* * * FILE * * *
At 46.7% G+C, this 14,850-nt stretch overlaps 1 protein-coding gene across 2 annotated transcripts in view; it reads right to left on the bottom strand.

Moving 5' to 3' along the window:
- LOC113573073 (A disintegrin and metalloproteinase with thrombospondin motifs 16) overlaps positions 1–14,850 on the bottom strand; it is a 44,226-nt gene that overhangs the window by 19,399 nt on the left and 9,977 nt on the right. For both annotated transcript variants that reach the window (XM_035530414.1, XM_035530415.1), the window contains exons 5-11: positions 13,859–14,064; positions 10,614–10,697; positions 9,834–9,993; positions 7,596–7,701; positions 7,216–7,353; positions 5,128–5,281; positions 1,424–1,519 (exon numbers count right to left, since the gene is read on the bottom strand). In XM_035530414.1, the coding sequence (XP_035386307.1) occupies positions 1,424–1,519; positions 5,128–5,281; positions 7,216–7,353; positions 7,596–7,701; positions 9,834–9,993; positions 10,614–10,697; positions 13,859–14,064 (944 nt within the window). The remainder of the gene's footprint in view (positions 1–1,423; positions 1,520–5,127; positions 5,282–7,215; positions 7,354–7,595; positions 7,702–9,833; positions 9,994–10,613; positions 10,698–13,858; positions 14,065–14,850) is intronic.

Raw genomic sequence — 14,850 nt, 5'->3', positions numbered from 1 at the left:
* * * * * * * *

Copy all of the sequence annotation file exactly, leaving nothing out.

At 46.7% G+C, this 14,850-nt stretch overlaps 1 protein-coding gene across 2 annotated transcripts in view; it reads right to left on the bottom strand.

Moving 5' to 3' along the window:
- LOC113573073 (A disintegrin and metalloproteinase with thrombospondin motifs 16) overlaps positions 1–14,850 on the bottom strand; it is a 44,226-nt gene that overhangs the window by 19,399 nt on the left and 9,977 nt on the right. For both annotated transcript variants that reach the window (XM_035530414.1, XM_035530415.1), the window contains exons 5-11: positions 13,859–14,064; positions 10,614–10,697; positions 9,834–9,993; positions 7,596–7,701; positions 7,216–7,353; positions 5,128–5,281; positions 1,424–1,519 (exon numbers count right to left, since the gene is read on the bottom strand). In XM_035530414.1, the coding sequence (XP_035386307.1) occupies positions 1,424–1,519; positions 5,128–5,281; positions 7,216–7,353; positions 7,596–7,701; positions 9,834–9,993; positions 10,614–10,697; positions 13,859–14,064 (944 nt within the window). The remainder of the gene's footprint in view (positions 1–1,423; positions 1,520–5,127; positions 5,282–7,215; positions 7,354–7,595; positions 7,702–9,833; positions 9,994–10,613; positions 10,698–13,858; positions 14,065–14,850) is intronic.

Raw genomic sequence — 14,850 nt, 5'->3', positions numbered from 1 at the left: